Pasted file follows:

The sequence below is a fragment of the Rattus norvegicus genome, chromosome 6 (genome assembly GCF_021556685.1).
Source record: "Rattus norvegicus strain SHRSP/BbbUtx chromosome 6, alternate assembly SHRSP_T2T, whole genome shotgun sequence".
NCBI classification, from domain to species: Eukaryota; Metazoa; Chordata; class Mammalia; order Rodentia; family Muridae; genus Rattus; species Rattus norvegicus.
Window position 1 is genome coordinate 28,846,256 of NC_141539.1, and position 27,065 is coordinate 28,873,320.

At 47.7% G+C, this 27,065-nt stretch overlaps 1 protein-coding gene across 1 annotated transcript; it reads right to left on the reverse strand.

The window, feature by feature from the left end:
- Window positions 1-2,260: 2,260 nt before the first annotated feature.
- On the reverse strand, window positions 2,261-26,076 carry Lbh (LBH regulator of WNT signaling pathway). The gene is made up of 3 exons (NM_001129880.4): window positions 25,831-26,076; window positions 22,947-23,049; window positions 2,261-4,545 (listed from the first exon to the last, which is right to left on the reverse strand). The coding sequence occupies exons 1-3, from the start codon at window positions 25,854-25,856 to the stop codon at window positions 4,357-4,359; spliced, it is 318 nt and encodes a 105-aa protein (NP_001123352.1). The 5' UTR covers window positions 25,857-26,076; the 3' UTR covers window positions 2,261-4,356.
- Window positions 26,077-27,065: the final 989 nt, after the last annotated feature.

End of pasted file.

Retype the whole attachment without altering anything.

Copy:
The sequence below is a fragment of the Rattus norvegicus genome, chromosome 6 (genome assembly GCF_021556685.1).
Source record: "Rattus norvegicus strain SHRSP/BbbUtx chromosome 6, alternate assembly SHRSP_T2T, whole genome shotgun sequence".
NCBI classification, from domain to species: Eukaryota; Metazoa; Chordata; class Mammalia; order Rodentia; family Muridae; genus Rattus; species Rattus norvegicus.
Window position 1 is genome coordinate 28,846,256 of NC_141539.1, and position 27,065 is coordinate 28,873,320.

At 47.7% G+C, this 27,065-nt stretch overlaps 1 protein-coding gene across 1 annotated transcript; it reads right to left on the reverse strand.

The window, feature by feature from the left end:
- Window positions 1-2,260: 2,260 nt before the first annotated feature.
- On the reverse strand, window positions 2,261-26,076 carry Lbh (LBH regulator of WNT signaling pathway). The gene is made up of 3 exons (NM_001129880.4): window positions 25,831-26,076; window positions 22,947-23,049; window positions 2,261-4,545 (listed from the first exon to the last, which is right to left on the reverse strand). The coding sequence occupies exons 1-3, from the start codon at window positions 25,854-25,856 to the stop codon at window positions 4,357-4,359; spliced, it is 318 nt and encodes a 105-aa protein (NP_001123352.1). The 5' UTR covers window positions 25,857-26,076; the 3' UTR covers window positions 2,261-4,356.
- Window positions 26,077-27,065: the final 989 nt, after the last annotated feature.